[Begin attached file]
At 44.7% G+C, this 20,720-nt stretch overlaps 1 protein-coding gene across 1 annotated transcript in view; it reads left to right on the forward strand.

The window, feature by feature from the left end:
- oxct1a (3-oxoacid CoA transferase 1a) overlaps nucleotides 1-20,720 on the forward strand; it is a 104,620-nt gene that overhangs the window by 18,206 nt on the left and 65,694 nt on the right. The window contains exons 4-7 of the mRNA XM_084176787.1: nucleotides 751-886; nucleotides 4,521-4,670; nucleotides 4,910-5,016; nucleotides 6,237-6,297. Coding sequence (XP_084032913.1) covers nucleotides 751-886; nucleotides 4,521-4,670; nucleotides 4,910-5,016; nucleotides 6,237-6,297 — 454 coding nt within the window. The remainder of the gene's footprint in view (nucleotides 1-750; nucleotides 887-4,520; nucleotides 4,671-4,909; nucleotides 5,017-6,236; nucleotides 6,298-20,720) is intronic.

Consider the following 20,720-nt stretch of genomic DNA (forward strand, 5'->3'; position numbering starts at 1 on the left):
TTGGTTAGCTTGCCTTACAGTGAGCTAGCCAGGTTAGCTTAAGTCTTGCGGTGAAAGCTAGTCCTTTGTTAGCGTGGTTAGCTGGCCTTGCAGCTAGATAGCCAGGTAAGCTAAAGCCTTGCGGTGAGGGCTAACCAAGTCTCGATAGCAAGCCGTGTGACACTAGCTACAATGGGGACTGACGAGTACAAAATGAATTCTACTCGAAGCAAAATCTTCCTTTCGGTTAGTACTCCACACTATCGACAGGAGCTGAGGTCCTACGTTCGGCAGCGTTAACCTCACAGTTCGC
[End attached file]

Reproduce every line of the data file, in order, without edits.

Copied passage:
At 44.7% G+C, this 20,720-nt stretch overlaps 1 protein-coding gene across 1 annotated transcript in view; it reads left to right on the forward strand.

The window, feature by feature from the left end:
- oxct1a (3-oxoacid CoA transferase 1a) overlaps nucleotides 1-20,720 on the forward strand; it is a 104,620-nt gene that overhangs the window by 18,206 nt on the left and 65,694 nt on the right. The window contains exons 4-7 of the mRNA XM_084176787.1: nucleotides 751-886; nucleotides 4,521-4,670; nucleotides 4,910-5,016; nucleotides 6,237-6,297. Coding sequence (XP_084032913.1) covers nucleotides 751-886; nucleotides 4,521-4,670; nucleotides 4,910-5,016; nucleotides 6,237-6,297 — 454 coding nt within the window. The remainder of the gene's footprint in view (nucleotides 1-750; nucleotides 887-4,520; nucleotides 4,671-4,909; nucleotides 5,017-6,236; nucleotides 6,298-20,720) is intronic.

Consider the following 20,720-nt stretch of genomic DNA (forward strand, 5'->3'; position numbering starts at 1 on the left):
TTGGTTAGCTTGCCTTACAGTGAGCTAGCCAGGTTAGCTTAAGTCTTGCGGTGAAAGCTAGTCCTTTGTTAGCGTGGTTAGCTGGCCTTGCAGCTAGATAGCCAGGTAAGCTAAAGCCTTGCGGTGAGGGCTAACCAAGTCTCGATAGCAAGCCGTGTGACACTAGCTACAATGGGGACTGACGAGTACAAAATGAATTCTACTCGAAGCAAAATCTTCCTTTCGGTTAGTACTCCACACTATCGACAGGAGCTGAGGTCCTACGTTCGGCAGCGTTAACCTCACAGTTCGC